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TAXONOMY
Kingdom: Animalia
Phylum: Chordata
Class: Elasmobranchii (sharks and rays)
Subclass: elasmobranchii (No swim bladders, five to seven pairs of gill clefts opening individually to the exterior, rigid dorsal fins, and small placid scales).
Order: Carcharhiniformes (Ground sharks)
Family: Triakidae (Houndsharks are distinguished by possessing two large spineless dorsal fins, an anal fin, and oval eyes with nictitating eyelids. They are small to medium in size, ranging from 37 centimetres (15 in) to 220 centimetres (7.2 ft).

Genus/species: Triakis semifasciata

GENERAL CHARACTERISTICS: Grey to bronze-grey upper body with dark saddles and dots and a light ventral (bottom) surface. Short, broadly rounded snout. First dorsal fin is moderately large and its origin is over the pectoral fins inner margins. Second dorsal fin is nearly as large as the first one. Anal fin much smaller than the second dorsal fin. Pectoral fins broadly triangular. Max length : 198 cm (78 in).

Leopard Shark 2959038532_163d96da28_o

DISTRIBUTION/HABITAT: Common from Oregon state to Baja California,Mexico. Prefers sandy and rock-strewn substrate near rocky reefs. Most commonly in enclosed muddy bays, including estuaries and lagoons, typically at less than 3.7 m or 13 ft depth, but ranges to 91m or 300 ft.

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DIET IN WILD: Fishes (especially northern midshipman, sanddab, shiner perch, bat rays and smoothhounds), siphons of clams, crustaceans such as crabs and shrimp. Feeds heavily on fish eggs (herring, jacksmelt and topsmelt) attached to rocks and plants.

 The leopard shark captures prey by expanding its buccal cavity to create a suction force, which is facilitated by its labial cartilages swinging forward to form the mouth into a tube. Simultaneously, the shark protrudes its jaws forward to grip the prey between its teeth.

REPRODUCTION: Ovoviviparous. Litters 4–29. Young average 21 cm or 8 in at birth.

PREDATORS: Can live to at least 30 years. These good eating sharks are a very popular as a sport “fish.” Also preyed upon by other sharks.

Leopard Shark 8415453774_b665c7a08e_o

IUCN Least Concern

REMARKS: In San Francisco Bay, leopard sharks tend to remain in the Bay throughout the year, with some emigration during fall and winter. Not dangerous.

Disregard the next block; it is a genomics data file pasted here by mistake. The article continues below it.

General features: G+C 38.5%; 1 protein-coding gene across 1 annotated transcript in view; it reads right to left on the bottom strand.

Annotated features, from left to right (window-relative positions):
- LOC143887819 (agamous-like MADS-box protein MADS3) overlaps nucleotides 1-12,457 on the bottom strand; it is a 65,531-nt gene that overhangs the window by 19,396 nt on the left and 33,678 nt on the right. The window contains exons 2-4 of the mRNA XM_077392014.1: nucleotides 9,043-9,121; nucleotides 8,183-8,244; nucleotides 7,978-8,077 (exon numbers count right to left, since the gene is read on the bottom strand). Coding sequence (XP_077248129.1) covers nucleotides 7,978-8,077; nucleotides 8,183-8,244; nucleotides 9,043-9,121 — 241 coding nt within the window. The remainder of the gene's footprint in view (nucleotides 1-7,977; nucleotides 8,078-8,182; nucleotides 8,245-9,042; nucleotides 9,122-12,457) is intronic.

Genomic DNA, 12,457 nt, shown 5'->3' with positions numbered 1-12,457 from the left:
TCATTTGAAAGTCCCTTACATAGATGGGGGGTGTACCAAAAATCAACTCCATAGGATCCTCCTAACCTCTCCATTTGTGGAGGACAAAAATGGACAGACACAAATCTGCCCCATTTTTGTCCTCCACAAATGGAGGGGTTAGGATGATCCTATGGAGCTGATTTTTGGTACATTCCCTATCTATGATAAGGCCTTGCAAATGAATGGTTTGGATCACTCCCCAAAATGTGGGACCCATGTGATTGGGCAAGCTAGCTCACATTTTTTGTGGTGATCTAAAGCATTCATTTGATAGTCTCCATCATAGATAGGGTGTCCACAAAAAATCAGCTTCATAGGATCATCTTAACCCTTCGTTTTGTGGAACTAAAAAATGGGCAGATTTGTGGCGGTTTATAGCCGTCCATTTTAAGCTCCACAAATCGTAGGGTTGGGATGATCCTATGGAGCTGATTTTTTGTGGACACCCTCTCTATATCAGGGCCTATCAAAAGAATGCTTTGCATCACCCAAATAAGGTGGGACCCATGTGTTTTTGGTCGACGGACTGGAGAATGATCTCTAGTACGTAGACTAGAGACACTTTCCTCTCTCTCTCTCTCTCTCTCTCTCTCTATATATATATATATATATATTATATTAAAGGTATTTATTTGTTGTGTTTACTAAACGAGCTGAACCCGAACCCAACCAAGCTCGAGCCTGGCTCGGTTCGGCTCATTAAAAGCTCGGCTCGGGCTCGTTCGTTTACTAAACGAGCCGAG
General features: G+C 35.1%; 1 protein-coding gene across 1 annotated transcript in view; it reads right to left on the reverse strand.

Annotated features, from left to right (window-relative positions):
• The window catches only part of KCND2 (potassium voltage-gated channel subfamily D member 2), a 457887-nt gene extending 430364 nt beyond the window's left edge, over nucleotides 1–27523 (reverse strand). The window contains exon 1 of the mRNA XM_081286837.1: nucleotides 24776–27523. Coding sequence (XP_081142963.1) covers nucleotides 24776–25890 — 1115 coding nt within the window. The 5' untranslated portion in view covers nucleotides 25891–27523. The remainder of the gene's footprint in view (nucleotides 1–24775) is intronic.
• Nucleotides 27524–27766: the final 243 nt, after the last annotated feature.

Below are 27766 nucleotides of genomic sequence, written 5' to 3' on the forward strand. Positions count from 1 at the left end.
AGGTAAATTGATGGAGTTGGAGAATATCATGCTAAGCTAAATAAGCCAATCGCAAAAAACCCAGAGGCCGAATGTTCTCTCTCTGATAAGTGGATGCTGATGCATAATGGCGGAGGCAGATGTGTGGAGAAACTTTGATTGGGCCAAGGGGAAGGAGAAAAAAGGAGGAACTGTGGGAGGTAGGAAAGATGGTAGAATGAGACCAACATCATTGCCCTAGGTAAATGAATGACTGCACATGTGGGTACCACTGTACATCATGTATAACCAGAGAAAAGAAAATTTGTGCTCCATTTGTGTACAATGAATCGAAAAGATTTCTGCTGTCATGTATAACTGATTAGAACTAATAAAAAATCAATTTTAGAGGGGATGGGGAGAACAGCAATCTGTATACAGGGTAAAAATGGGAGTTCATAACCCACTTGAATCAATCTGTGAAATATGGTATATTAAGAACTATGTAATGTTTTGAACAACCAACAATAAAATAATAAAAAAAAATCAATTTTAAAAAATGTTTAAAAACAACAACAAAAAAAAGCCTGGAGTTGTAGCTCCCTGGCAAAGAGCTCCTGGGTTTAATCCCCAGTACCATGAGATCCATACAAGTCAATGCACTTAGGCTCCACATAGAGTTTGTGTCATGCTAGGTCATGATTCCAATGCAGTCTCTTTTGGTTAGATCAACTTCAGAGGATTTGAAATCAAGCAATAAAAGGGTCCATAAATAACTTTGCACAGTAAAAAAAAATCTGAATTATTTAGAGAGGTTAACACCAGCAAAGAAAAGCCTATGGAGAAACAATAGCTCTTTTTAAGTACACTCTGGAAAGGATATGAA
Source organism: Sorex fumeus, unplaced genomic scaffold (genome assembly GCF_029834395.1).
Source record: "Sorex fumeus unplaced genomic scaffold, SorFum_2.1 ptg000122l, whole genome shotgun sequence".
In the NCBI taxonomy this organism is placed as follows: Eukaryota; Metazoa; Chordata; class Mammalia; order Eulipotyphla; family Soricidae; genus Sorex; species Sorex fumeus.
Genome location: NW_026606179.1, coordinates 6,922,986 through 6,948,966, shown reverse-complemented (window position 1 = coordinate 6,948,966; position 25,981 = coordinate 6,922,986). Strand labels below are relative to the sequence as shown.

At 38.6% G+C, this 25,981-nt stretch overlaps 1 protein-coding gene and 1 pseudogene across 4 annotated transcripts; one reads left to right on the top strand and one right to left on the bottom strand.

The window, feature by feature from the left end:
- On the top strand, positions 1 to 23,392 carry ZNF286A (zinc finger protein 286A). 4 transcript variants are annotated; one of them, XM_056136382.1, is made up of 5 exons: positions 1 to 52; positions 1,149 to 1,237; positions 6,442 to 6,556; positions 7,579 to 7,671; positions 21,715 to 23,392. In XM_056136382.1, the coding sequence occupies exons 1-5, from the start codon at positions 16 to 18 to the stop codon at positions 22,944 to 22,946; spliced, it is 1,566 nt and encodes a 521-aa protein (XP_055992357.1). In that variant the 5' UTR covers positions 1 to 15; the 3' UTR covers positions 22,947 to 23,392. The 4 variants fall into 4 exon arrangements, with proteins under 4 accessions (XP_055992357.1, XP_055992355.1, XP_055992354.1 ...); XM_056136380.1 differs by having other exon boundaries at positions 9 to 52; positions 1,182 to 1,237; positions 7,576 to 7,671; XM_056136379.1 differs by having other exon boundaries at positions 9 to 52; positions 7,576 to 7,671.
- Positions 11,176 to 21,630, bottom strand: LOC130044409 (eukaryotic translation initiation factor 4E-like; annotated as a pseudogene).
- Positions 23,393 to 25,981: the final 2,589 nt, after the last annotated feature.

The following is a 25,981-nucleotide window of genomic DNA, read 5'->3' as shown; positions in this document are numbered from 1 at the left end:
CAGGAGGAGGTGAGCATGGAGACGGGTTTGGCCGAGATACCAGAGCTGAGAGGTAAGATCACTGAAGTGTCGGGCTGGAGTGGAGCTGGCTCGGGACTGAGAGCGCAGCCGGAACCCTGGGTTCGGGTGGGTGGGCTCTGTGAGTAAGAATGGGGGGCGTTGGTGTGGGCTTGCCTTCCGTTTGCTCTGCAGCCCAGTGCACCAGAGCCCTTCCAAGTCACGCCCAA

Fossils of leopard sharks have been discovered in deposits dated to more than 1,000,000 years old in southern California.

References

Peterson Field Guides, Pacific Coast Fishes, Eschmeyer and Hearld 1983

WordPress Shortlink http://wp.me/p1DZ4b-Yt

flickr https://www.flickr.com/photos/cas_docents/26397788159/in/album-72157608359804936/

fishbase www.fishbase.org/summary/2543

Ferry-Graham, L.A. (1998). “Effects of prey size and mobility on prey-capture kinematics in leopard sharks Triakis semifasciata” (PDF). Journal of Experimental Biology. 201 (16): 2433–2444. PMID 9679105.

Probably More Than You Want To Know About The Fishes Of The Pacific Coast, Milton Love 1996 Really Big Press p 60-61

TAXONOMY
Kingdom: Animalia
Phylum: Chordata
Class: Actinopterygii (ray-finned fishes)
Order: Perciformes (Perch-likes)
Family: Malacanthidae (Tilefishes)

Genus//species: Caulolatilus princeps

GENERAL CHARACTERISTICS: Color is yellowish-brown above and whitish below with a yellow tail. Elongate with a small mouth and fleshy lips. Dorsal and anal fins are long with blue and yellow stripes. Pelvic fins are thoracic. Fins have a yellow or yellowish-green edge.

Length up to 102 cm (40 in)
Weight up to 5.8 kg (12.76 lbs)

DISTRIBUTION/HABITATBritish Columbia to Peru, including the Galapagos Islands. Offshore rocky reefs, depths to 10–90 m. Found on muddy bottoms, soft sand as well as rocky bottoms.

LONGEVITY: 13 yrs or more.

CONSERVATION: IUCN Least Concern

REMARKS: Caulolatilus princeps are currently not an important commercial fish. (Overfished in the 1920’s and 1930’s).

References

California Academy of Sciences Steinhart Aquarium California Rocky Coast 2017

Ron’s flickr https://www.flickr.com/photos/cas_docents/37346112854/in/album-72157608359804936/

fishbase www.fishbase.org/summary/3539

Eschmeyer, W.N., E.S. Herald and H. Hammann, 1983. A field guide to Pacific coast fishes of North America. Boston (MA, USA): Houghton Mifflin Company. pp 202-203.

Probably More Than You Want To Know About The Fishes Of The Pacific Coast, Milton Love 1996 Really Big Press pp. 235

IUCN www.iucnredlist.org/details/183991/0

 

Ron’s WordPress Shortlink   http://wp.me/p1DZ4b-F7

 

TAXONOMY
Kingdom: Animalia
Phylum: Chordata
Class: Actinopterygii (ray-finned fishes)
Order: Scorpaeniformes (Scorpionfishes and flatheads)
Family: Sebastidae (Rockfishes, rockcods and thornyheads)

Genus/species; Sebastes miniatus

GENERAL CHARACTERISTICS: They vary in color from bright red to orange-red with the sides mottled with gray. mouth and fins are red. The red fins usually are edged with black and 3 obscure stripes radiate from each eye. The caudal fin is slightly indented and the mouth is large, with the lower jaw slightly projecting. The vermilion rockfish has scales on the bottom of the lower jaw which make it rough to the touch.